MiN spoke to World Food Programme’s Insurance Advisor Mathieu Dubreuil and Financial Inclusion and Risk Financing Specialist, Josh Ling about the importance of disaster risk management, measuring the impact of insurance and the need for a regional approach to sharing and learning.
MiN: What is the main focus of World Food Programme (WFP)?
Mathieu: WFP’s overall objective is achieving food security and achieving Sustainable Development Goal (SDG) 2: Zero Hunger. In WFP’s Climate & Disaster Risk Reduction unit we work mostly on the R4 Rural Resilience Initiative and the African Risk Capacity (ARC) Replica programme.
R4 is at the micro level, currently operating in seven African countries - Senegal, Burkina Faso, Ethiopia, Zimbabwe, Kenya, Malawi and Zambia - and we are also working on expansions in Mozambique, Bangladesh and Guatemala. It is an integrated climate risk management strategy in collaboration with other WFP programmes that improve market access, build resilience and deliver social protection that is more shock-responsive. In 2019, we expect to reach roughly 100,000 households (500,000 beneficiaries).
We’re trying to streamline insurance into WFP core operations, a process that requires progressively building internal capacity and mechanisms to integrate actions across the humanitarian and development sectors.
Josh: Our focus is all about making our beneficiaries more resilient to climate shocks. We want to expand this model to new regions - flood risk in Bangladesh and drought risk in Central America - embedding insurance as part of a suite of services (financial and otherwise) that enable these populations to become more climate resilient.
Mathieu: WFP is the world’s leading humanitarian organisation, helping 86 million people in 83 countries. WFP’s motto is “Saving Lives, Changing Lives”. Insurance can help with both, providing early response in case of a shock and protecting investments that improve livelihoods in the longer term. As we are serving resource-poor and vulnerable communities, usually with low farming productivity levels, our entry point is social protection. So, designing an inclusive insurance component is quite different to purely commercial schemes and projects, as our objective is not to sell insurance but introduce integrated solutions for food security.
MiN: Climate and disaster risk are top of the agenda - but how does insurance help?
Mathieu: Insurance is a disaster risk financing tool. It should be considered as part of a broader disaster risk management strategy that also includes risk reduction measures. We build our approach on insurance through its three different effects - protection, promotion and transformation. Insurance protection covers people’s livelihoods and assets, while promotion and transformation are about creating the right incentives for people to undertake a mix of measures to reduce risks in bad years - for example, shifting farmers’ production towards more drought-resistant crops and riskier investments that can generate more income in good years.
MiN: Why is WFP a member of the MiN?
Josh: Most of the inclusive insurance community continues to be close-knit, and the MiN facilitates that community of practice and provides a space for members to interact. It’s an environment where lessons, ideas, collaborations and partnerships are shared and developed amongst open-minded colleagues.
The MiN also supports policy and advocacy for insurance regulation (in partnership with the Access to Insurance Initiative (A2ii) and the International Association of Insurance Supervisors (IAIS)) and is active in forums on financial inclusion, which is not the core focus of WFP as it relates to insurance. Having access to those conversations and understanding what is going on at that policy level is incredibly useful.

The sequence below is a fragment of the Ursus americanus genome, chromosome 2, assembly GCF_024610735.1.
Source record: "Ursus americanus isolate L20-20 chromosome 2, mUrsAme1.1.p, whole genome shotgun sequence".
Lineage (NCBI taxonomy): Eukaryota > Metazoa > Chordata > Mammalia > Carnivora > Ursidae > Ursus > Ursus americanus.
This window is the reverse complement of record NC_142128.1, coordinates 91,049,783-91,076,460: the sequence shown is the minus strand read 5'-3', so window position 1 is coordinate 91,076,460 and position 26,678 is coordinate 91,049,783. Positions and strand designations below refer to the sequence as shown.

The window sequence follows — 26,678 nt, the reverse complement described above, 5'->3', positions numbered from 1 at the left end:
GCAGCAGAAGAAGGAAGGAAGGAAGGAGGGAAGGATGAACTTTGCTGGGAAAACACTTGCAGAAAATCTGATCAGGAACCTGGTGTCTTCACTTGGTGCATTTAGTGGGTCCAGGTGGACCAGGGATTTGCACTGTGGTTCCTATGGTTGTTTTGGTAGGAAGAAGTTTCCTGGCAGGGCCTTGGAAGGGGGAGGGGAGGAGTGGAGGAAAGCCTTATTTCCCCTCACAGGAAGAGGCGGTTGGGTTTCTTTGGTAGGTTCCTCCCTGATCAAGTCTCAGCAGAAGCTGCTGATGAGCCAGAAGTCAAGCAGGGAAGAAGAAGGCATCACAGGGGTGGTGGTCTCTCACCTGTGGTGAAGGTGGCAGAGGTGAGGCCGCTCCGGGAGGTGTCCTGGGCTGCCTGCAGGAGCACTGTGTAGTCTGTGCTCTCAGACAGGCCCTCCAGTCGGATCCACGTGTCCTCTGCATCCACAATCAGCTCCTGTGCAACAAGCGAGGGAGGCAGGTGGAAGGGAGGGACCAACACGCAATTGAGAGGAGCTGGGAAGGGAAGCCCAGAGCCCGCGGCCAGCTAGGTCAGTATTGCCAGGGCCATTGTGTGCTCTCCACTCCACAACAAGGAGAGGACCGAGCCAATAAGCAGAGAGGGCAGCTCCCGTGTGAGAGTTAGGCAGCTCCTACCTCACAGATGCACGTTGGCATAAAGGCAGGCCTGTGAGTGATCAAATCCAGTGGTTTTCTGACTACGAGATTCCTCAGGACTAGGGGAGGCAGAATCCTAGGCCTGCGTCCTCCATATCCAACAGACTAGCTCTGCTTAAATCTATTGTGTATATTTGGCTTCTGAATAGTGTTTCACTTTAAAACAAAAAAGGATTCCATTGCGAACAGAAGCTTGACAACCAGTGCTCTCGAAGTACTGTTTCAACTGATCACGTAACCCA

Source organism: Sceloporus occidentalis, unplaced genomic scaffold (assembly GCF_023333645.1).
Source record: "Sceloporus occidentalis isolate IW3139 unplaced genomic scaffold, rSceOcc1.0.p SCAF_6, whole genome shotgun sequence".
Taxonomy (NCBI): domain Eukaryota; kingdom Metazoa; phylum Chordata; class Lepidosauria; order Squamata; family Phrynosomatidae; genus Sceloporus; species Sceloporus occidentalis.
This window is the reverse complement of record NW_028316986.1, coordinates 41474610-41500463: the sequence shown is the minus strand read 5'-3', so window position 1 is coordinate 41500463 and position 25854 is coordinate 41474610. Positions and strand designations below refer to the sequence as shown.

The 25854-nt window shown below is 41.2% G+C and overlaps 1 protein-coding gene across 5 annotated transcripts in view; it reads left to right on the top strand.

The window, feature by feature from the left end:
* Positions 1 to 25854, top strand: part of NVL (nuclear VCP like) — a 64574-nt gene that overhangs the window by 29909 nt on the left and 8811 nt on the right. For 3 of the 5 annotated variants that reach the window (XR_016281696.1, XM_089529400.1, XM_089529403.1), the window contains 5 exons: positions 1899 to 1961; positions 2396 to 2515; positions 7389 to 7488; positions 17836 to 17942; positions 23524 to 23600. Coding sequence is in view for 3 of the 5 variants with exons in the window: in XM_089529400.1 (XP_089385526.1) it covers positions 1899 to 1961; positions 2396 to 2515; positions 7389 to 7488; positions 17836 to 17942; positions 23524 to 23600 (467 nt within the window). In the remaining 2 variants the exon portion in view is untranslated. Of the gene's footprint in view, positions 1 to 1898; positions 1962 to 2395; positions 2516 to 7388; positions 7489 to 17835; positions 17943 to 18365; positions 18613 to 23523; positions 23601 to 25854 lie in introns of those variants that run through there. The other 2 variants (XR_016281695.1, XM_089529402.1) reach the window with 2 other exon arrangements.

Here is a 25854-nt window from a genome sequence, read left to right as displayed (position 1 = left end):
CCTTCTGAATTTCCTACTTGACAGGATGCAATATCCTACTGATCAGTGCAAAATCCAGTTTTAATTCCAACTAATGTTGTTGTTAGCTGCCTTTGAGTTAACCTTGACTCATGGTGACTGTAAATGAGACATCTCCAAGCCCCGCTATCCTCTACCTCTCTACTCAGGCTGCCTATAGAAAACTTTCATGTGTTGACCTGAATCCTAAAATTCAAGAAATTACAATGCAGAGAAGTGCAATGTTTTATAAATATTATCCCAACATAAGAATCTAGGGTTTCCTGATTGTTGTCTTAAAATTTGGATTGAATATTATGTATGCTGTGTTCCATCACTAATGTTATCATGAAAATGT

Mathieu: WFP joined the MiN in 2016 because we wanted to share our experience. We have a unique approach compared to most others in the microinsurance sector, but we also wanted to learn from other members’ experiences. MiN members actually implement programmes and products, whereas other platforms tend to be at a higher strategic level. We believe we need to contribute to both.
MiN: What are some key lessons from your work you can share with other members?
Mathieu: We have seen and shown evidence that insurance not only builds resilience to climate shocks, but also improves food security and nutrition when it is integrated into broader risk management strategies. This evidence is a pretty powerful indication of what insurance can actually do.
Josh: Insurance is not a standalone, it complements other financial services and other resilience interventions. Insurance requires many different stakeholders and moving them forward coherently is always a challenge - but we are overcoming that and we are able to still reach large numbers of people in various countries.
MiN: How can the MiN and WFP best collaborate?
Mathieu: WFP has invested a lot to set up specific monitoring and evaluation systems, and we could work more closely with MiN to improve guidance on gauging the impact of inclusive insurance and how we contribute to measuring impact. Of course, the MiN already helped develop the Key Performance Indicators (KPIs), and we have a number of stakeholders using them. Still, beyond the business monitoring and development purpose, they can be a first step to understand something bigger. Like how we contribute to SDGs for instance. That’s one area where we could collaborate more.
Josh: WFP has strong experience of the countries it operates in, and that is something we can bring to the Network. We need to find the right partnerships to understand different regional markets. The MiN’s strategy recognises that regional engagement is very important - it’s not enough to have a big international conference in a region once every three years, we need to continue to think beyond the ICII to promote further regional engagement.